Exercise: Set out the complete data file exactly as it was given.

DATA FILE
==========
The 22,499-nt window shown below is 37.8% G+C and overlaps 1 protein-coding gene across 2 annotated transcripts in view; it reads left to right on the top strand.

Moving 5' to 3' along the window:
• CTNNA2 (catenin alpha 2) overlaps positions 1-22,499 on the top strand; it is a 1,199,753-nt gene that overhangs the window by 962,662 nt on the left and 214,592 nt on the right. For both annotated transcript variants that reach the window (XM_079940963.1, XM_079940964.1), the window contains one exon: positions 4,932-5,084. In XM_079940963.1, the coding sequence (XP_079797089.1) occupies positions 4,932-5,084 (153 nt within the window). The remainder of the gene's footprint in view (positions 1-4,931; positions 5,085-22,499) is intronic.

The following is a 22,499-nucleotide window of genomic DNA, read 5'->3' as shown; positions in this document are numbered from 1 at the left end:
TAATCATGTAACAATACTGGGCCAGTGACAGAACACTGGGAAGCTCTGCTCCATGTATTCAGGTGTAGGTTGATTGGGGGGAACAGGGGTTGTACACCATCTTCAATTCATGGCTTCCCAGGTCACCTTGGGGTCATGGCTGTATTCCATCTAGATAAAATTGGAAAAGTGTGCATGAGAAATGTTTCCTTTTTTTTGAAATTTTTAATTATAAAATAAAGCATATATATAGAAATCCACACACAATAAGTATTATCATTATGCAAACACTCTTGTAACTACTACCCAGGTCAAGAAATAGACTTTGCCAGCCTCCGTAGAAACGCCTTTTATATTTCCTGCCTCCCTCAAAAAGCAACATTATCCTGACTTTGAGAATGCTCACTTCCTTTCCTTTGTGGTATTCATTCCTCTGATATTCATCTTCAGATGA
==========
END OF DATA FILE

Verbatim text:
The 22,499-nt window shown below is 37.8% G+C and overlaps 1 protein-coding gene across 2 annotated transcripts in view; it reads left to right on the top strand.

Moving 5' to 3' along the window:
• CTNNA2 (catenin alpha 2) overlaps positions 1-22,499 on the top strand; it is a 1,199,753-nt gene that overhangs the window by 962,662 nt on the left and 214,592 nt on the right. For both annotated transcript variants that reach the window (XM_079940963.1, XM_079940964.1), the window contains one exon: positions 4,932-5,084. In XM_079940963.1, the coding sequence (XP_079797089.1) occupies positions 4,932-5,084 (153 nt within the window). The remainder of the gene's footprint in view (positions 1-4,931; positions 5,085-22,499) is intronic.

The following is a 22,499-nucleotide window of genomic DNA, read 5'->3' as shown; positions in this document are numbered from 1 at the left end:
TAATCATGTAACAATACTGGGCCAGTGACAGAACACTGGGAAGCTCTGCTCCATGTATTCAGGTGTAGGTTGATTGGGGGGAACAGGGGTTGTACACCATCTTCAATTCATGGCTTCCCAGGTCACCTTGGGGTCATGGCTGTATTCCATCTAGATAAAATTGGAAAAGTGTGCATGAGAAATGTTTCCTTTTTTTTGAAATTTTTAATTATAAAATAAAGCATATATATAGAAATCCACACACAATAAGTATTATCATTATGCAAACACTCTTGTAACTACTACCCAGGTCAAGAAATAGACTTTGCCAGCCTCCGTAGAAACGCCTTTTATATTTCCTGCCTCCCTCAAAAAGCAACATTATCCTGACTTTGAGAATGCTCACTTCCTTTCCTTTGTGGTATTCATTCCTCTGATATTCATCTTCAGATGA